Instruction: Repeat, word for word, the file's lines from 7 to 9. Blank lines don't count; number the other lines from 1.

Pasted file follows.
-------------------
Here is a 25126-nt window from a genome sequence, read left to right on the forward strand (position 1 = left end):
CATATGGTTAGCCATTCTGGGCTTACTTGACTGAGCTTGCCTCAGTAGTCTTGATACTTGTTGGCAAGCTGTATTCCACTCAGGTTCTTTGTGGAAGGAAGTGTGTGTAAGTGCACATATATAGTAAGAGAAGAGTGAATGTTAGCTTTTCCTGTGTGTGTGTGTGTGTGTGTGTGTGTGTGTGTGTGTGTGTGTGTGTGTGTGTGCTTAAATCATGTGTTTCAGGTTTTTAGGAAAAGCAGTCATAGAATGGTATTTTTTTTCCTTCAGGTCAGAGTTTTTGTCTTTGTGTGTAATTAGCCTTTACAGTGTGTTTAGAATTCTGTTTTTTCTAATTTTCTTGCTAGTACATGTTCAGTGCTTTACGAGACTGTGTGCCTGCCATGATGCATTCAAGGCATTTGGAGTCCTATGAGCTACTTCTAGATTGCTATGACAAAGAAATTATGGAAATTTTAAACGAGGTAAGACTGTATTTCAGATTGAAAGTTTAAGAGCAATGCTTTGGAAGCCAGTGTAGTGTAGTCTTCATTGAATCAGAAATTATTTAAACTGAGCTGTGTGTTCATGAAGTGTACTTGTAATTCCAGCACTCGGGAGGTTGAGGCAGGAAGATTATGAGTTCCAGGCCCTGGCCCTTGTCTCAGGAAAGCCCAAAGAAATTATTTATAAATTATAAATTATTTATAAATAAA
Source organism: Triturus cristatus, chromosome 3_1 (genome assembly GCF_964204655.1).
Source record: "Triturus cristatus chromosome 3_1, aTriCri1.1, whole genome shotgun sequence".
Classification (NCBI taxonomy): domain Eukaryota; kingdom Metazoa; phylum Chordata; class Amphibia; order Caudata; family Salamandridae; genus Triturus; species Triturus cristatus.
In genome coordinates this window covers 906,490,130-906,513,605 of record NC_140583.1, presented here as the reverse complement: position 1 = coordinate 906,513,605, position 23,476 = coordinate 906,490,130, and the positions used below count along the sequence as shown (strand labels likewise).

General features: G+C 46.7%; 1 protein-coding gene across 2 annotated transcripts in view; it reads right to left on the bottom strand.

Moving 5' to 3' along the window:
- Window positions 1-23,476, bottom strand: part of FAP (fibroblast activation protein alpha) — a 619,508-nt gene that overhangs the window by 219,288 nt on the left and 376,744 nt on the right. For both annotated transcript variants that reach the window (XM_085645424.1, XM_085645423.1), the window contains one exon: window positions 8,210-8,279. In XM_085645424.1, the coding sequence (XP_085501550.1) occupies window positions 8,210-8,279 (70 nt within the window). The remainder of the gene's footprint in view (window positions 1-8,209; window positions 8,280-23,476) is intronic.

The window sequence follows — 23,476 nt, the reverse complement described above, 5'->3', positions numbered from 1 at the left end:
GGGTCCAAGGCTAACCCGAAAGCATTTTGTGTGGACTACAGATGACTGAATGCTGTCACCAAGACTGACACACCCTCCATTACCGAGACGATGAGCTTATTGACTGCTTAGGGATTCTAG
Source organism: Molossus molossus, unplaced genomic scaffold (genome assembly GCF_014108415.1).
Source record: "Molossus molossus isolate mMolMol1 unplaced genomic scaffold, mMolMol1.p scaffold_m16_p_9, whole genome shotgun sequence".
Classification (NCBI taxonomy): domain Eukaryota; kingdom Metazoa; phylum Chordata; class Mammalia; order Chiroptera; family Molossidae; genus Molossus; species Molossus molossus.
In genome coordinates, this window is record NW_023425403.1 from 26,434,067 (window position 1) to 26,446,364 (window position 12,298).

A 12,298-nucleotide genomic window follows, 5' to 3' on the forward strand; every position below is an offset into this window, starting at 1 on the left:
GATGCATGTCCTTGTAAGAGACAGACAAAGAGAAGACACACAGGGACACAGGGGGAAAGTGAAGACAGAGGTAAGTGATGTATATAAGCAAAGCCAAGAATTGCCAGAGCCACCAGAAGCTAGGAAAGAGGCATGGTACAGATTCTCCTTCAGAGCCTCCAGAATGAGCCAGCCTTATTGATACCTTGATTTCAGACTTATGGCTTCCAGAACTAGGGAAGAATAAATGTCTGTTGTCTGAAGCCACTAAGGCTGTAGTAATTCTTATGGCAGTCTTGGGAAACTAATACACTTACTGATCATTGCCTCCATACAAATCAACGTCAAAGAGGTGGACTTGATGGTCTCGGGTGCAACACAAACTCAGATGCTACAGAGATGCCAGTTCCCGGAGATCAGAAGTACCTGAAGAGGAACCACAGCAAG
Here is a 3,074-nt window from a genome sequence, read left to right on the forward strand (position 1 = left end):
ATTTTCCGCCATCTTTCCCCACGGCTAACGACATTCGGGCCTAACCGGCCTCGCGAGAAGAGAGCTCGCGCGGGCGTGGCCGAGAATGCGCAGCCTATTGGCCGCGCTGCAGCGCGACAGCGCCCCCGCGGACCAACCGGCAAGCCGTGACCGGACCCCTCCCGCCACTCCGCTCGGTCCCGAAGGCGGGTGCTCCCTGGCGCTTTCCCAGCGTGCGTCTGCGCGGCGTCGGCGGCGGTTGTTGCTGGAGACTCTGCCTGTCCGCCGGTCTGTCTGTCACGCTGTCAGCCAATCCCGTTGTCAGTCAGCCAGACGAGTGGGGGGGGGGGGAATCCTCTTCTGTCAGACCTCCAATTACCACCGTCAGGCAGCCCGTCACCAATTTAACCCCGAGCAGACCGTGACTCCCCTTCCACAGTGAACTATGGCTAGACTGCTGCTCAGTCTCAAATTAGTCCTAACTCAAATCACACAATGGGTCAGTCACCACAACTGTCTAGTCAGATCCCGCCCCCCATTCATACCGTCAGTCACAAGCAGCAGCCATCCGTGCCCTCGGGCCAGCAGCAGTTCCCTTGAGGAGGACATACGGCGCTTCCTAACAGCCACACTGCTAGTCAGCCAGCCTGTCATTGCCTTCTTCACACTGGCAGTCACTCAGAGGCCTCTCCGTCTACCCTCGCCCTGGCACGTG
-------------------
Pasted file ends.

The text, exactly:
General features: G+C 46.7%; 1 protein-coding gene across 2 annotated transcripts in view; it reads right to left on the bottom strand.

Moving 5' to 3' along the window:
- Window positions 1-23,476, bottom strand: part of FAP (fibroblast activation protein alpha) — a 619,508-nt gene that overhangs the window by 219,288 nt on the left and 376,744 nt on the right. For both annotated transcript variants that reach the window (XM_085645424.1, XM_085645423.1), the window contains one exon: window positions 8,210-8,279. In XM_085645424.1, the coding sequence (XP_085501550.1) occupies window positions 8,210-8,279 (70 nt within the window). The remainder of the gene's footprint in view (window positions 1-8,209; window positions 8,280-23,476) is intronic.